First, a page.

Belgrade was in due time reached. Here the sultan embarked his artillery and heavy baggage on the Danube, three thousand vessels being employed for that purpose. They were sent down the stream, under sufficient escort, towards the Austrian capital, while the main army, lightened of much of its load, prepared to march more expeditiously than heretofore through Hungary towards its goal.

Ferdinand of Austria, alarmed at the threatening approach of the Turks, had sent rich presents and proposals of peace to Solyman at Belgrade; but those had the sole effect of increasing his pride and making him more confidant of victory. He sent an insulting order to the ambassadors to follow his encampment and await his pleasure, and paid no further heed to their pacific mission.

The Save, an affluent of the Danube, was crossed, and the army lost sight of the great stream, and laid its course by a direct route through Sclavonia towards the borders of Styria, the outlying Austrian province in that direction. It was the shortest line of march available, the distance to be covered being about two hundred miles. On reaching the Styrian frontier, the Illyrian mountain chain needed to be crossed, and within it lay the obstacle with which Solyman had to contend.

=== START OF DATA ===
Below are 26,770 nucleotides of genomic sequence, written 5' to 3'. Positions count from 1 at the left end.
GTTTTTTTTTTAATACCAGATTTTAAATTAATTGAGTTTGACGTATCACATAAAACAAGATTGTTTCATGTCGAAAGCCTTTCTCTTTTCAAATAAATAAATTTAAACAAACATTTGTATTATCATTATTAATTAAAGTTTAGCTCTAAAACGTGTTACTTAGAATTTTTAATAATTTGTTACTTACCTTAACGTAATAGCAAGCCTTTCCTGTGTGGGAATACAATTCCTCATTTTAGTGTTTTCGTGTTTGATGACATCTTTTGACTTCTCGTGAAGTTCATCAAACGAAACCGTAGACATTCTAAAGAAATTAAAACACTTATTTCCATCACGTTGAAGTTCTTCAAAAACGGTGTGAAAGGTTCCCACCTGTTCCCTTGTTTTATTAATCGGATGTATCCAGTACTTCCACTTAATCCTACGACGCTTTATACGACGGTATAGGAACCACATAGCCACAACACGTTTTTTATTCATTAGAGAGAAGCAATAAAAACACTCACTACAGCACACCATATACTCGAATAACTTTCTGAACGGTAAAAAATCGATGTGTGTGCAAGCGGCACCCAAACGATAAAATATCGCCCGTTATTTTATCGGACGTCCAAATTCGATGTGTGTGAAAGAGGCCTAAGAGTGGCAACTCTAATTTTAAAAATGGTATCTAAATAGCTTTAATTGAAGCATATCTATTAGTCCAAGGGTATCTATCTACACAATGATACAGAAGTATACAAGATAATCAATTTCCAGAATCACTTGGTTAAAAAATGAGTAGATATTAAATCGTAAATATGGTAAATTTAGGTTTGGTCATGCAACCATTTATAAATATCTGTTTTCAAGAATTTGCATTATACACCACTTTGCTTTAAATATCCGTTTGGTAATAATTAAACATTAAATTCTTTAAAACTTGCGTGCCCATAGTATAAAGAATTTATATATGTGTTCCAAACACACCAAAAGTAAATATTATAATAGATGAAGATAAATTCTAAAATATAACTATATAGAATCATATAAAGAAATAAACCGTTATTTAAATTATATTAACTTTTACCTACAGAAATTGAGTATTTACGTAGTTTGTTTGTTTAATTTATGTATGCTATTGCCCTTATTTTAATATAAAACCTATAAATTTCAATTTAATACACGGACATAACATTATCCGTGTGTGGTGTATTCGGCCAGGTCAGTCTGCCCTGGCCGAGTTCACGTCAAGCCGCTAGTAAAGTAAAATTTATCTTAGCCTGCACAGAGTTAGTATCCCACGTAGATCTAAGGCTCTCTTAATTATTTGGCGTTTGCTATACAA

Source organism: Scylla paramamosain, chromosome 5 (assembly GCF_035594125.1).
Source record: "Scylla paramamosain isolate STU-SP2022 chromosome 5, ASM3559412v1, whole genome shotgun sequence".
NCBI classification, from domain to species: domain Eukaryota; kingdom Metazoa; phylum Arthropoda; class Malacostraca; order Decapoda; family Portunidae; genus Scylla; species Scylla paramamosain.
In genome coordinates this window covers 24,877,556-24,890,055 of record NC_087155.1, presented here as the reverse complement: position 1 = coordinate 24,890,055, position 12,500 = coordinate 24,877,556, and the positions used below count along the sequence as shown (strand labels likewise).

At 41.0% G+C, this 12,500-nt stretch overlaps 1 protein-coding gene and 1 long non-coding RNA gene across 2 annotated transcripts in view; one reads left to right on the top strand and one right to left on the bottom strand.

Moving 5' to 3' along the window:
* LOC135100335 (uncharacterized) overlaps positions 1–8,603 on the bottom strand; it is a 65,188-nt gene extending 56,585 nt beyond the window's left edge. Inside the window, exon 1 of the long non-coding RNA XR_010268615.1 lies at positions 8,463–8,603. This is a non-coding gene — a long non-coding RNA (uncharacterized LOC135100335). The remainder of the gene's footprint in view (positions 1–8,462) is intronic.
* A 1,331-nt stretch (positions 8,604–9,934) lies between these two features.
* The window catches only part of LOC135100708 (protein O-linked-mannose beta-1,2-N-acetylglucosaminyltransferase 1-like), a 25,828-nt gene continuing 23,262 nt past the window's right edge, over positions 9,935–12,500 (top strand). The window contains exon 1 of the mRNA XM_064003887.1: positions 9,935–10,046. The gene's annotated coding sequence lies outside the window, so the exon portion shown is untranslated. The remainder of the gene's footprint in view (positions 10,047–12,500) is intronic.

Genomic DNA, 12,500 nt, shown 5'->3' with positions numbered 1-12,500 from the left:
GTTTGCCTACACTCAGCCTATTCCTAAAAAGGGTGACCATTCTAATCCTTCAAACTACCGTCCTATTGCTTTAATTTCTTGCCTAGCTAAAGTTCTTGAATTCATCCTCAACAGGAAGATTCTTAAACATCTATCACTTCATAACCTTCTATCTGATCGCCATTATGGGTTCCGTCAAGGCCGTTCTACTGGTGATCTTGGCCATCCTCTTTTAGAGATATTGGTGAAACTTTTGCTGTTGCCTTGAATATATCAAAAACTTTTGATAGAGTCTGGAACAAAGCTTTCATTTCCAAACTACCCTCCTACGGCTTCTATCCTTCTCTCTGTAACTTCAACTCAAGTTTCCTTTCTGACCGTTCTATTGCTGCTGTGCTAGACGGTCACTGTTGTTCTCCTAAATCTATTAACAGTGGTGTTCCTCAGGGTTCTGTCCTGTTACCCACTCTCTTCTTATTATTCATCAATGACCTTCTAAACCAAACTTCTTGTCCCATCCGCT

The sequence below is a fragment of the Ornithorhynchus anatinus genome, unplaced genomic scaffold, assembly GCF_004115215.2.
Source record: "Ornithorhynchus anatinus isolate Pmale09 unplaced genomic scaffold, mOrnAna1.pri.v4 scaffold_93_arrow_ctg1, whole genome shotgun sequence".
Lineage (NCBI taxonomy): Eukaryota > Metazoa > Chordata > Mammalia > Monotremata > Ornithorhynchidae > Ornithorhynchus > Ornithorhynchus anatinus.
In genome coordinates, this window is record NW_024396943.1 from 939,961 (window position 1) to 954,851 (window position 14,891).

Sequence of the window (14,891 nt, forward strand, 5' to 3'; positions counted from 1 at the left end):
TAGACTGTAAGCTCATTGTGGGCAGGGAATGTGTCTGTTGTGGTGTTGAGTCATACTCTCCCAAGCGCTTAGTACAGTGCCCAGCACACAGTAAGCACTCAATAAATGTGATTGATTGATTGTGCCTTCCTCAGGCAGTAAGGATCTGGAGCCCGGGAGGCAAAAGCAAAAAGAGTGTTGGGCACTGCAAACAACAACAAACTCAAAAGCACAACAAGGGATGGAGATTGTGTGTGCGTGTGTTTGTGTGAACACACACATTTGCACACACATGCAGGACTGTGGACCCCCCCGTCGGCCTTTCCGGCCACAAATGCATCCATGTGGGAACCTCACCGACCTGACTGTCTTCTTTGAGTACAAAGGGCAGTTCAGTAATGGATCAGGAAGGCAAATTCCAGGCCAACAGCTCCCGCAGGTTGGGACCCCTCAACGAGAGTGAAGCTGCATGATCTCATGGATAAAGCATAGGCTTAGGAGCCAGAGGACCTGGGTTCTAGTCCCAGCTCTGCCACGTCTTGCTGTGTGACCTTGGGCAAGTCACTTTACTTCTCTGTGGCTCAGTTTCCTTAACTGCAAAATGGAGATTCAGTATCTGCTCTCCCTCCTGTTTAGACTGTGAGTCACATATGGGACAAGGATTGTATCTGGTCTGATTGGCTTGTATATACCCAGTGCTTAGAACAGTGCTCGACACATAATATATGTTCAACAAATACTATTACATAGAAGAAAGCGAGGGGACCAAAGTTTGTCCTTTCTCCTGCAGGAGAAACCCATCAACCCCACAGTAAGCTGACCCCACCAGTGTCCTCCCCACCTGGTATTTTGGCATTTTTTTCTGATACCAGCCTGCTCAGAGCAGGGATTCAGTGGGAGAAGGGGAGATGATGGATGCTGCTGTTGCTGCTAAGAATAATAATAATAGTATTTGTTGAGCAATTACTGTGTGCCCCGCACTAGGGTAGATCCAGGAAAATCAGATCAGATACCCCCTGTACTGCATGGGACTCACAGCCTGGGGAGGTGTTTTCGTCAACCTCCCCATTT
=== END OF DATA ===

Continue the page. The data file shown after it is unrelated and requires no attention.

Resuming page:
The route of the army led through a mountain pass. In this pass was a petty and obscure town, Guntz by name, badly fortified, and garrisoned by a mere handful of men, eight hundred in all. Its principal means of defence lay in the presence of an indomitable commander, Nicholas Jurissitz, a man of iron nerve and fine military skill.

Ibrahim Pasha, who led the vanguard of the Turkish force, ordered the occupation of this mountain fortress, and learned with anger and mortification that Guntz had closed its gates and frowned defiance on his men. Word was sent back to Solyman, who probably laughed in his beard at the news. It was as if a fly had tried to stop an ox.

"Brush it away and push onward," was probably the tenor of his orders.

But Guntz was not to be brushed away. It stood there like an awkward fact, its guns commanding the pass through which the army must march, a ridiculous obstacle which had to be dealt with however time might press.

The sultan sent orders to his advance-guard to take the town and march on. Ibrahim Pasha pushed forward, assailed it, and found that he had not men enough for the work. The little town with its little garrison had the temper of a shrew, and held its own against him valiantly. A few more battalions were sent, but still the town held out. The sultan, enraged at this opposition, now despatched what he considered an overwhelming force, with orders to take the town without delay, and to punish the garrison as they deserved for their foolish obstinacy. But what was his surprise and fury to receive word that the pigmy still held out stubbornly against the leviathan, that all their efforts to take it were in vain, and that its guns commanded and swept the pass so that it was impossible to advance under its storm of death-dealing balls.

Thundering vengeance, Solyman now ordered his whole army to advance, sweep that insolent and annoying obstacle from the face of the earth, and then march on towards the real goal of their enterprise, the still distant city of Vienna, the capital and stronghold of the Christian dogs.